No. There's no free lunch. If the velocity is higher so is the pressure. If the standard primer lets you use more powder before there's a pressure sign, then it's because the portion of the powder ignited initially is lower. What a magnum primer does is increase the starting pressure in the case. The reason it's called "magnum" is that magnum cases are more likely to have the extra space in them that needs their extra pressurizing gas quantity. So as long as a load was developed with magnum primers to be operating at safe pressures, then it will be safe.
A good article on the topic
by a former CCI employee is here.
There are a couple of things to be aware of with magnum primers. One is that the larger gas volume they make can sometimes unseat bullets in handgun rounds before the powder burn gets well enough under way. That can actually lead to lower pressure and velocity, and the consistency of it is usually poor. As a result, a chronograph shows higher velocity standard deviation.
On the other hand, if the charge volume leaves a lot of empty space and the powder has trouble getting up to starting pressure, the higher pressurization by a magnum primer can then improve velocity consistency over the standard primer. To find out, you just have to work loads up from a starting level with both types. I usually knock an extra 5% off a starting load for a magnum primer if the load data was developed with a standard primer.
In the case of the Tightgroup loads with the 300 grain XTP on Hodgdon's site, the primer used is a Remington 2½, which is not a magnum primer. On the Hodgdon site, when you look at load data, click on the "Print" button to see what the brass and primer were. Hodgdon's listed pressures for Tightgroup are pretty reasonable up to 9.6 grains and if they are correct, they should not cause sticking cases. Hodgdon claims 38,400 CUP for 9.6 grains, which has no exact equivalent to psi, but is probably in the 40,000 psi range. It's hard to tell though, as copper crushers can err by substantial margins. QuickLOAD, on the other hand, thinks that same load would be closer to 50,000 psi.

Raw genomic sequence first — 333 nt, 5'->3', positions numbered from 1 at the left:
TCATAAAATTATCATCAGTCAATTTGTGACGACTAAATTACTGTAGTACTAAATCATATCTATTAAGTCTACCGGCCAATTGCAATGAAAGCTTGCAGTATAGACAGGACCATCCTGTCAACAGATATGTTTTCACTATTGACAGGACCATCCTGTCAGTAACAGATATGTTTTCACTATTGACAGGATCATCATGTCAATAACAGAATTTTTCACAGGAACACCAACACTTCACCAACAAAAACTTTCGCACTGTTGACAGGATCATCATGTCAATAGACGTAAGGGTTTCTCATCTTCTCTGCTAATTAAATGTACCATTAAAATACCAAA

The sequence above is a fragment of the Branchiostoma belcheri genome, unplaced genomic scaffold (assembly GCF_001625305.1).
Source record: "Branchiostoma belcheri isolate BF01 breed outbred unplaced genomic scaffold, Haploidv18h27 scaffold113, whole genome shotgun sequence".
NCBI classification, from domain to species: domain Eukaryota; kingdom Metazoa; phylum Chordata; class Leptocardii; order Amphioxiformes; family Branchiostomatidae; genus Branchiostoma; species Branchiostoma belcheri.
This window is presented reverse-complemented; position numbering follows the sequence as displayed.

QuickLOAD is not great with straight wall cases, but your experience with sticky extraction suggests reality for your lot of Tightgroup lies somewhere in between QuickLOAD's numbers and Hodgdon's numbers. QuickLOAD thinks you'd have to go all the way down to 8 grains to stay inside SAAMI pressures, but without velocity measurements from you and the length of your barrel, I can only tell you what the defaults suggest.
The rule I gave you about the sticky extraction point is the basic method used by Elmer Keith and others to develop revolver loads above rated pressures. You can do it, but there's no need to stress the gun with higher-than-standard pressures when slower powders will get you the velocities you want with lower peak pressures. They will give you more muzzle blast because they keep the pressure up longer in the bullet's travel down the bore than fast powders do. That's how they can get to the same velocity with a lower peak pressure.